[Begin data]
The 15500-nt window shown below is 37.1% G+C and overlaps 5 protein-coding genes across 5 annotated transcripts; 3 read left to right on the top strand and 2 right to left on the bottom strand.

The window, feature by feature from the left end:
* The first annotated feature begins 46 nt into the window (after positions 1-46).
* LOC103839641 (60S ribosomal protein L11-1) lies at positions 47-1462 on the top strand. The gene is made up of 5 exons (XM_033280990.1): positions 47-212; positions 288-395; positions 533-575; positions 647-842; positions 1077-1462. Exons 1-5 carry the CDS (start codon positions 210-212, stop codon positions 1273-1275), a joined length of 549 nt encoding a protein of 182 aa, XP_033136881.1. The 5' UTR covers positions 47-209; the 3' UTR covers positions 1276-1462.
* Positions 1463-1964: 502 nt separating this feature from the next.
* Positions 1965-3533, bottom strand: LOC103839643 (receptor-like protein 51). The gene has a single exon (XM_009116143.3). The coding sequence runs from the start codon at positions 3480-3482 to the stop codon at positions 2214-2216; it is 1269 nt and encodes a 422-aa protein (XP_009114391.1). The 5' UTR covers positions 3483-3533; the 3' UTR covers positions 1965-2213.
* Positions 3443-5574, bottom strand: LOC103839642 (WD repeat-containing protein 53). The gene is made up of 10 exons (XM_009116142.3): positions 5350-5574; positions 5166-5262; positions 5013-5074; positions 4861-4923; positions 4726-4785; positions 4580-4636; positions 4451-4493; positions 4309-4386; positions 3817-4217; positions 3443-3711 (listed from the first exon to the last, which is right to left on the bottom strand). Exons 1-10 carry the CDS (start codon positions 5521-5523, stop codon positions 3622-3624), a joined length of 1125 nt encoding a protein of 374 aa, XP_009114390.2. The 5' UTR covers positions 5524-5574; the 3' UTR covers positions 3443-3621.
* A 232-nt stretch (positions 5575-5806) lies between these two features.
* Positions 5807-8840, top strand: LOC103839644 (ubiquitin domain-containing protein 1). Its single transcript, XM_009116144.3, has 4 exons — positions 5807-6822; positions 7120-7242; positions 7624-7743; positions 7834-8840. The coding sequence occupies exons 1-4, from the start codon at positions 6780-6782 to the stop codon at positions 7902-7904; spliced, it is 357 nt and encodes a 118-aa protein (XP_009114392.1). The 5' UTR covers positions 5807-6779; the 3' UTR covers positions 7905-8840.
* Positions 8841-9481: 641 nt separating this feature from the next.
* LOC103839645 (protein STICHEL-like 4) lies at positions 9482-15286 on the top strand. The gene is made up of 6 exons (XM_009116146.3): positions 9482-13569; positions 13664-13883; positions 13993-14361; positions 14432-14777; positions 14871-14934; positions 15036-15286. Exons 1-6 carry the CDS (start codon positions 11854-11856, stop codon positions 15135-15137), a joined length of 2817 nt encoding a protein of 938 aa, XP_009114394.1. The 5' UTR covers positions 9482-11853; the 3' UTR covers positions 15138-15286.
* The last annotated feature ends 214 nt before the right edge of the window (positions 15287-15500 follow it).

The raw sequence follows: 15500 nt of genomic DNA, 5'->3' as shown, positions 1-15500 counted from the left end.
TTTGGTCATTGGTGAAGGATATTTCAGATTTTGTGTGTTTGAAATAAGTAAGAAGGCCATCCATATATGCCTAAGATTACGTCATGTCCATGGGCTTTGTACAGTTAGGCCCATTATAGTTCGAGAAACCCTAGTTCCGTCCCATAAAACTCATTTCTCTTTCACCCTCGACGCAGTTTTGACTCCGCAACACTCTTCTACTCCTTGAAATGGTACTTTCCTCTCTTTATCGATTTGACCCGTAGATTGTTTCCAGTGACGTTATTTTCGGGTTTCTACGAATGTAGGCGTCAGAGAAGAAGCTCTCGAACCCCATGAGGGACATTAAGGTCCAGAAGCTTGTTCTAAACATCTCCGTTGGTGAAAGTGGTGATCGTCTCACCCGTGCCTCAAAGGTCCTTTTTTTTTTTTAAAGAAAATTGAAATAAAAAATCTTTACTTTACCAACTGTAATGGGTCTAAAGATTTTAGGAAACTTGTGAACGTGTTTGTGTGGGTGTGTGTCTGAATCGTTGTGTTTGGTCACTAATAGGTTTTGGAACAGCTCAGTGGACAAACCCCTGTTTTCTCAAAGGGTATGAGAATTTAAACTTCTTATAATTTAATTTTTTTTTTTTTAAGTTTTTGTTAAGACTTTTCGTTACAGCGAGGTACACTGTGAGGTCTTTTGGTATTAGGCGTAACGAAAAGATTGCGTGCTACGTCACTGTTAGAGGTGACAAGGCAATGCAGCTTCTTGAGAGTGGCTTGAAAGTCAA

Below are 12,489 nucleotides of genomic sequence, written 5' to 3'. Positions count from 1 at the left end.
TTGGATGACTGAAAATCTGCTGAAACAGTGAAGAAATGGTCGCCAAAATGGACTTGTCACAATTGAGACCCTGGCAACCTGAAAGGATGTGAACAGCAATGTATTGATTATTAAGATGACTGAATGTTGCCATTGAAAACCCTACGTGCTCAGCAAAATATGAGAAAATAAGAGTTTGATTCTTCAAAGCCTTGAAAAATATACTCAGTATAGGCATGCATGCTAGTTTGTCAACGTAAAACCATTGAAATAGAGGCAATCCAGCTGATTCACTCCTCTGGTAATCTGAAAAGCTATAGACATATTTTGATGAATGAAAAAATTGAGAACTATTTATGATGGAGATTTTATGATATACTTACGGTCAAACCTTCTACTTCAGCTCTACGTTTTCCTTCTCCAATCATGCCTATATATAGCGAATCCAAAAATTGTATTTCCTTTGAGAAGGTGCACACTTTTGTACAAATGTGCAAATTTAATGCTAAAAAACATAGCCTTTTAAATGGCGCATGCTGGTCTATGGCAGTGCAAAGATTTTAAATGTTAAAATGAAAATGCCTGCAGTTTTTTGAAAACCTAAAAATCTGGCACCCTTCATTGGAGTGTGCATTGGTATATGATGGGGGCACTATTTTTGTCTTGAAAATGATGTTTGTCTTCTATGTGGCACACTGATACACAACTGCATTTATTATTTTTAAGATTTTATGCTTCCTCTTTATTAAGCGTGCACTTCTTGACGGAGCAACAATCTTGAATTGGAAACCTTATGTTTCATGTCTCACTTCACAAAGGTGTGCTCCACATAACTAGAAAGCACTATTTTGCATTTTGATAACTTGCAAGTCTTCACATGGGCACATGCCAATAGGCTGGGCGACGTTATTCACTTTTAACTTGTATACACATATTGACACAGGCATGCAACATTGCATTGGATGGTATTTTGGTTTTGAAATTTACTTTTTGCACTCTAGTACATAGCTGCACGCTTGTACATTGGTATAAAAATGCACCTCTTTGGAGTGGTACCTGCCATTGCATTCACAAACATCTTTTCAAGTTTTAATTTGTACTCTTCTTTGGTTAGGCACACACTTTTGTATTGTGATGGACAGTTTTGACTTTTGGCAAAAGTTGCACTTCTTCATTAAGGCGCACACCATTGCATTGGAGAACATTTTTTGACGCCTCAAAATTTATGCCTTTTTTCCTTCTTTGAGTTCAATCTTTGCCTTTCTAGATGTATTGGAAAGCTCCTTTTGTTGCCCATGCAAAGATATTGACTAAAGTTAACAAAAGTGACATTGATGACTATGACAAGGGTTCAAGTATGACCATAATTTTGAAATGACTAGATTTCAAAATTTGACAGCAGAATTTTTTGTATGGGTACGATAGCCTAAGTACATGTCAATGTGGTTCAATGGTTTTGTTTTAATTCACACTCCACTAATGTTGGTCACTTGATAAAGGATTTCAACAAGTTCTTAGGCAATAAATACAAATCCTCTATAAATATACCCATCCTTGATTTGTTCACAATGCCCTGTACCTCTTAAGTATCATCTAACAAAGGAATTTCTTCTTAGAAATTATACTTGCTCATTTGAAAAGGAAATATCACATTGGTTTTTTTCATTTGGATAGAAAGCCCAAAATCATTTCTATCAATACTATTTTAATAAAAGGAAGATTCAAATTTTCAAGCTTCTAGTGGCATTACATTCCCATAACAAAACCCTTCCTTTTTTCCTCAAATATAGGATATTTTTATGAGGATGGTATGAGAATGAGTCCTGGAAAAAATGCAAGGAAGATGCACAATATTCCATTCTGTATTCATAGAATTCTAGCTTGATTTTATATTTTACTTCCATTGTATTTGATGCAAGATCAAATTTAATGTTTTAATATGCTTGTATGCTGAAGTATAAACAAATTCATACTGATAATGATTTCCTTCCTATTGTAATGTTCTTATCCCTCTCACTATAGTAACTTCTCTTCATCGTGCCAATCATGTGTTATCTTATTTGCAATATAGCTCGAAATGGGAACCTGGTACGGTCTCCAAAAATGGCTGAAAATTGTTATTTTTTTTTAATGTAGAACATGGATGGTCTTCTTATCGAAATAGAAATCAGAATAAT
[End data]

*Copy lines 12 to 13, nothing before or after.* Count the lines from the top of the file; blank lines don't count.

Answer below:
* The last annotated feature ends 214 nt before the right edge of the window (positions 15287-15500 follow it).

The raw sequence follows: 15500 nt of genomic DNA, 5'->3' as shown, positions 1-15500 counted from the left end.